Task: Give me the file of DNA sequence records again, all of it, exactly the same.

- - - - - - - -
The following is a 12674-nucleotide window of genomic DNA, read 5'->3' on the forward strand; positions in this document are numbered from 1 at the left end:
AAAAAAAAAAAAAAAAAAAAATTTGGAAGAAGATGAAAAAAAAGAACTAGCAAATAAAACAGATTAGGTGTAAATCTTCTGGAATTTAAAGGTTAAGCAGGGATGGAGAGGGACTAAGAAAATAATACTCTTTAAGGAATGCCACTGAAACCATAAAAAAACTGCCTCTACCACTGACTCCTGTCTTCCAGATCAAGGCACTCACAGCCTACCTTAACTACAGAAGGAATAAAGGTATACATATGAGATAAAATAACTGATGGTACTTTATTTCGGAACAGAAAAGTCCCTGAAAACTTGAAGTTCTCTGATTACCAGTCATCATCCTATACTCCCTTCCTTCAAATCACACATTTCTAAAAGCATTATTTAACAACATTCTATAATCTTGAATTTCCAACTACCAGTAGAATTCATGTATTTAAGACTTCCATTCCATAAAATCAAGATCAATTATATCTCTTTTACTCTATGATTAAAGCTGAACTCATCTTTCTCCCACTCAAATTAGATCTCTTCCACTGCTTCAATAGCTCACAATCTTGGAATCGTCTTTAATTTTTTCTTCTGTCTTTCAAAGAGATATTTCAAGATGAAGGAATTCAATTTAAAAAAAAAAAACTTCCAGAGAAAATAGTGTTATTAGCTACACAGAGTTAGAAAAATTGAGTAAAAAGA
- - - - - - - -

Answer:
The following is a 12674-nucleotide window of genomic DNA, read 5'->3' on the forward strand; positions in this document are numbered from 1 at the left end:
AAAAAAAAAAAAAAAAAAAAATTTGGAAGAAGATGAAAAAAAAGAACTAGCAAATAAAACAGATTAGGTGTAAATCTTCTGGAATTTAAAGGTTAAGCAGGGATGGAGAGGGACTAAGAAAATAATACTCTTTAAGGAATGCCACTGAAACCATAAAAAAACTGCCTCTACCACTGACTCCTGTCTTCCAGATCAAGGCACTCACAGCCTACCTTAACTACAGAAGGAATAAAGGTATACATATGAGATAAAATAACTGATGGTACTTTATTTCGGAACAGAAAAGTCCCTGAAAACTTGAAGTTCTCTGATTACCAGTCATCATCCTATACTCCCTTCCTTCAAATCACACATTTCTAAAAGCATTATTTAACAACATTCTATAATCTTGAATTTCCAACTACCAGTAGAATTCATGTATTTAAGACTTCCATTCCATAAAATCAAGATCAATTATATCTCTTTTACTCTATGATTAAAGCTGAACTCATCTTTCTCCCACTCAAATTAGATCTCTTCCACTGCTTCAATAGCTCACAATCTTGGAATCGTCTTTAATTTTTTCTTCTGTCTTTCAAAGAGATATTTCAAGATGAAGGAATTCAATTTAAAAAAAAAAAACTTCCAGAGAAAATAGTGTTATTAGCTACACAGAGTTAGAAAAATTGAGTAAAAAGA